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American Culture, American Tastes: Social Change and the 20th Century: Kammen, Michael American Culture, American Tastes: Social Change and the 20th Century: Kammen, Michael American Culture, American Tastes: Social Change and the 20th Century: Kammen, Michael

American Culture, American Tastes: Social Change and the 20th Century

Kammen, Michael

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ISBN 10: 0679427406 / ISBN 13: 9780679427407
Published by Knopf, U.S.A., 1999
Condition: Fine Hardcover
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Highly collectible STATED First Edition, first printing. Fine/ Fine in protective mylar cover. Size: 8vo - over 7¾" - 9¾" tall. Bookseller Inventory # 002279

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Bibliographic Details

Title: American Culture, American Tastes: Social ...

Publisher: Knopf, U.S.A.

Publication Date: 1999

Binding: Hard Cover

Book Condition:Fine

Dust Jacket Condition: Fine

Edition: First Edition

About this title


Americans have a long history of public arguments about taste, the uses of leisure, and what is culturally appropriate in a democracy that has a strong work ethic. Michael Kammen surveys these debates as well as our changing taste preferences, especially in the past century, and the shifting perceptions that have accompanied them.

Professor Kammen shows how the post-traditional popular culture that flourished after the 1880s became full-blown mass culture after World War II, in an era of unprecedented affluence and travel. He charts the influence of advertising and opinion polling; the development of standardized products, shopping centers, and mass-marketing; the separation of youth and adult culture; the gradual repudiation of the genteel tradition; and the commercialization of organized entertainment. He stresses the significance of television in the shaping of mass culture, and of consumerism in its reconfiguration over the past two decades.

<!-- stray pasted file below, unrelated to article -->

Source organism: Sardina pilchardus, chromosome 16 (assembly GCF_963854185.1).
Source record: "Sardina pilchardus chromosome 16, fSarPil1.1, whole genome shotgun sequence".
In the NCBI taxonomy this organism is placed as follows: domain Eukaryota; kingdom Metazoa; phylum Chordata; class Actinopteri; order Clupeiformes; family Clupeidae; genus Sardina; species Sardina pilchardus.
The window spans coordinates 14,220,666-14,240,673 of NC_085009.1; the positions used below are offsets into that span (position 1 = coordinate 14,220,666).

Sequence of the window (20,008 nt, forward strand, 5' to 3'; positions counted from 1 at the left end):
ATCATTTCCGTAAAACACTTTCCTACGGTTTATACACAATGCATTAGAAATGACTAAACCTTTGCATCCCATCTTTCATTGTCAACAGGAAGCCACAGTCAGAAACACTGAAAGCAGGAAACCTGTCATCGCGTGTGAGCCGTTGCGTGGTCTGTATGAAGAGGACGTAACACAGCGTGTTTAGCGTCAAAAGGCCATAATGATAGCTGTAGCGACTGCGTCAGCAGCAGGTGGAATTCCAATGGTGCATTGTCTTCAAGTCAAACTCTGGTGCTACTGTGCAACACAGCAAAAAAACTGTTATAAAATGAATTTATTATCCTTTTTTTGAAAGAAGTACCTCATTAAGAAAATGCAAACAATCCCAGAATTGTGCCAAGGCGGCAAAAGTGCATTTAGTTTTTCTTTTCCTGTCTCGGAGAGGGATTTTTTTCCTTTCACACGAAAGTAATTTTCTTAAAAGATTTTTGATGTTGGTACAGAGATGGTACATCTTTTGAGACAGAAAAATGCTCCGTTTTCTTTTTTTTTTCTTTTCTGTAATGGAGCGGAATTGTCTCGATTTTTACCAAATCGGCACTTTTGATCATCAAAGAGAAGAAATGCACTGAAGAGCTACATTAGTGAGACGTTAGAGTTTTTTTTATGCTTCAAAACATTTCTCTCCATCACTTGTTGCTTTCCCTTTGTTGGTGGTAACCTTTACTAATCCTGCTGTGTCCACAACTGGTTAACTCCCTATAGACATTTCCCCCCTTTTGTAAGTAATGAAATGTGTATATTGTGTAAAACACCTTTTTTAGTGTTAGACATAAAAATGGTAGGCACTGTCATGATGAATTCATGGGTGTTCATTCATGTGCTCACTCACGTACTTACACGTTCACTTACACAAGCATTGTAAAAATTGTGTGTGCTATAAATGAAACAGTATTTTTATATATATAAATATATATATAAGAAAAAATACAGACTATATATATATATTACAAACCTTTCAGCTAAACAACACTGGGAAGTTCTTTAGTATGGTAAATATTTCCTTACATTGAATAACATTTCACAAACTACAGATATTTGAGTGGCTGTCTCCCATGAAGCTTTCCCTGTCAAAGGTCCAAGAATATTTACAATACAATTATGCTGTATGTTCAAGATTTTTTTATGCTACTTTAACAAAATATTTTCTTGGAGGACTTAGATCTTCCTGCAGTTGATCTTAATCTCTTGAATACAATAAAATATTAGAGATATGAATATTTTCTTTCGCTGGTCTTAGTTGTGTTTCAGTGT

Focusing on our own time, Kammen discusses the use of the fluid nature of cultural taste to enlarge audiences and increase revenues, and reveals how the public role of intellectuals and cultural critics has declined as the power of corporate sponsors and promoters has risen. As a result of this diminution of cultural authority, he says, definitive pronouncements have been replaced by divergent points of view, and there is, as well, a tendency to blur fact and fiction, reality and illusion.

An important commentary on the often conflicting ways Americans have understood, defined, and talked about their changing culture in the twentieth century.


Intellectuals are often accused of viewing mass entertainment with contempt, fear, or condescension. The rise of cultural-studies programs in prestigious universities, however, reveals that this perception couldn't be further from the truth. In American Culture, American Tastes, Pulitzer Prize-winning historian Michael G. Kammen explores the origins and implications of this new way that academics and critics celebrate, rather than condemn, popular tastes.

In principle, Kammen supports recent scholarly forays into the effects of mass production and consumerism on Americans' leisure time. He is concerned, however, that the audience's relationship to contemporary media is greatly underappreciated. In attempting to distinguish "popular" from "mass" culture, Kammen argues that with films, music, radio, and popular fiction, certain "highbrow, middlebrow, and lowbrow" levels emerged, targeting specific social classes or communities. These levels were quite permeable, however, and certain works, such as Shakespeare's plays and Charlie Chaplin's slapstick comedies, allowed audiences to transcend rigid categories of taste. In the television era, Kammen believes, leisure has become more passive and homogenized, however, and the era of democratic consumption that many modern intellectuals champion may be near an end.

To combat this trend, Kammen, like Russell Jacoby, longs to resurrect "public intellectuals," such as H.L. Mencken and Dwight Macdonald, who pointedly combined a learned appreciation of popular culture with a genuine concern for preserving the vivacity of public life. In a field dominated by Marxists and feminists, this call for liberal cultural "authority" will raise some hackles in academe, but praise among general audiences. --John M. Anderson

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